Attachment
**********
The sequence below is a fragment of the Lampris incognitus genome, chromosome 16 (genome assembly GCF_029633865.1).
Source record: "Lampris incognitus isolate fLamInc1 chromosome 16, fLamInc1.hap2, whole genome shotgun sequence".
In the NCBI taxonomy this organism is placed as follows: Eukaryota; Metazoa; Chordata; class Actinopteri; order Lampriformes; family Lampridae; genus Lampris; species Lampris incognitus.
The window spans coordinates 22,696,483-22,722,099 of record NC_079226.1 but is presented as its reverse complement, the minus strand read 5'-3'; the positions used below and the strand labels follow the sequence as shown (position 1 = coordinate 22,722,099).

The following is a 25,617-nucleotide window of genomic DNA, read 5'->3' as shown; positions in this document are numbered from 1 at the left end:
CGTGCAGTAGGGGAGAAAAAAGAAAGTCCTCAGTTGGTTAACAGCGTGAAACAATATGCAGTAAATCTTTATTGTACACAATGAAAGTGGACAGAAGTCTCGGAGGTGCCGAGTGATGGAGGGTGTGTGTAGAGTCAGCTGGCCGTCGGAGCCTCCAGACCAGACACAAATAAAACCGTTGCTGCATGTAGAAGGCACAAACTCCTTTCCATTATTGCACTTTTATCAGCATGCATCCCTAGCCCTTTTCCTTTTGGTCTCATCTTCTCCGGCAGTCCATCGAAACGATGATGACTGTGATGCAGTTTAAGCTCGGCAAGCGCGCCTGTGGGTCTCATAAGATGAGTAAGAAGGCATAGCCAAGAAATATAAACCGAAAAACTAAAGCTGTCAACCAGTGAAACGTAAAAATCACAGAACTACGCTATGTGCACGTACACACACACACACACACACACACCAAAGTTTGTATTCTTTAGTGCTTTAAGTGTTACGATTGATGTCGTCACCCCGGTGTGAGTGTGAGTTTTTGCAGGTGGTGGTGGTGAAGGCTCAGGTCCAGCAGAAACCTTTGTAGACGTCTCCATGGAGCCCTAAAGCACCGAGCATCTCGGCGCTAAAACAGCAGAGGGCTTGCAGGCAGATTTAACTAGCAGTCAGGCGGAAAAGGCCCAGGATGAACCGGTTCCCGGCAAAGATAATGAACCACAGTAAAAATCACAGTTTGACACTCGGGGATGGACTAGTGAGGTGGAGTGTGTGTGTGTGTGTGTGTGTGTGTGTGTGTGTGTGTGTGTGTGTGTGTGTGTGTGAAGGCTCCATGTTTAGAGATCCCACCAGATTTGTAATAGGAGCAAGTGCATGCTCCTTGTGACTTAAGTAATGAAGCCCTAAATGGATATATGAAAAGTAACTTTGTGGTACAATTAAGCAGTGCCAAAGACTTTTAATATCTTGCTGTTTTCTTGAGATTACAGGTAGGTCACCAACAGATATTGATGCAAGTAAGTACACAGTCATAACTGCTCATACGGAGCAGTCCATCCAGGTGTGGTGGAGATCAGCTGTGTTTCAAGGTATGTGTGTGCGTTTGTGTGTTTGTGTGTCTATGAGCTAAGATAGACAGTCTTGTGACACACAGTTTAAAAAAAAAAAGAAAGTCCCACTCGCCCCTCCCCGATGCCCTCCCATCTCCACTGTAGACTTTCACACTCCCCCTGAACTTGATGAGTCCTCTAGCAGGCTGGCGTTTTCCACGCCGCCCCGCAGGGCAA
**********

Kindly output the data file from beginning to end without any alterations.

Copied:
The sequence below is a fragment of the Lampris incognitus genome, chromosome 16 (genome assembly GCF_029633865.1).
Source record: "Lampris incognitus isolate fLamInc1 chromosome 16, fLamInc1.hap2, whole genome shotgun sequence".
In the NCBI taxonomy this organism is placed as follows: Eukaryota; Metazoa; Chordata; class Actinopteri; order Lampriformes; family Lampridae; genus Lampris; species Lampris incognitus.
The window spans coordinates 22,696,483-22,722,099 of record NC_079226.1 but is presented as its reverse complement, the minus strand read 5'-3'; the positions used below and the strand labels follow the sequence as shown (position 1 = coordinate 22,722,099).

The following is a 25,617-nucleotide window of genomic DNA, read 5'->3' as shown; positions in this document are numbered from 1 at the left end:
CGTGCAGTAGGGGAGAAAAAAGAAAGTCCTCAGTTGGTTAACAGCGTGAAACAATATGCAGTAAATCTTTATTGTACACAATGAAAGTGGACAGAAGTCTCGGAGGTGCCGAGTGATGGAGGGTGTGTGTAGAGTCAGCTGGCCGTCGGAGCCTCCAGACCAGACACAAATAAAACCGTTGCTGCATGTAGAAGGCACAAACTCCTTTCCATTATTGCACTTTTATCAGCATGCATCCCTAGCCCTTTTCCTTTTGGTCTCATCTTCTCCGGCAGTCCATCGAAACGATGATGACTGTGATGCAGTTTAAGCTCGGCAAGCGCGCCTGTGGGTCTCATAAGATGAGTAAGAAGGCATAGCCAAGAAATATAAACCGAAAAACTAAAGCTGTCAACCAGTGAAACGTAAAAATCACAGAACTACGCTATGTGCACGTACACACACACACACACACACACACCAAAGTTTGTATTCTTTAGTGCTTTAAGTGTTACGATTGATGTCGTCACCCCGGTGTGAGTGTGAGTTTTTGCAGGTGGTGGTGGTGAAGGCTCAGGTCCAGCAGAAACCTTTGTAGACGTCTCCATGGAGCCCTAAAGCACCGAGCATCTCGGCGCTAAAACAGCAGAGGGCTTGCAGGCAGATTTAACTAGCAGTCAGGCGGAAAAGGCCCAGGATGAACCGGTTCCCGGCAAAGATAATGAACCACAGTAAAAATCACAGTTTGACACTCGGGGATGGACTAGTGAGGTGGAGTGTGTGTGTGTGTGTGTGTGTGTGTGTGTGTGTGTGTGTGTGTGTGTGTGTGTGTGAAGGCTCCATGTTTAGAGATCCCACCAGATTTGTAATAGGAGCAAGTGCATGCTCCTTGTGACTTAAGTAATGAAGCCCTAAATGGATATATGAAAAGTAACTTTGTGGTACAATTAAGCAGTGCCAAAGACTTTTAATATCTTGCTGTTTTCTTGAGATTACAGGTAGGTCACCAACAGATATTGATGCAAGTAAGTACACAGTCATAACTGCTCATACGGAGCAGTCCATCCAGGTGTGGTGGAGATCAGCTGTGTTTCAAGGTATGTGTGTGCGTTTGTGTGTTTGTGTGTCTATGAGCTAAGATAGACAGTCTTGTGACACACAGTTTAAAAAAAAAAAGAAAGTCCCACTCGCCCCTCCCCGATGCCCTCCCATCTCCACTGTAGACTTTCACACTCCCCCTGAACTTGATGAGTCCTCTAGCAGGCTGGCGTTTTCCACGCCGCCCCGCAGGGCAA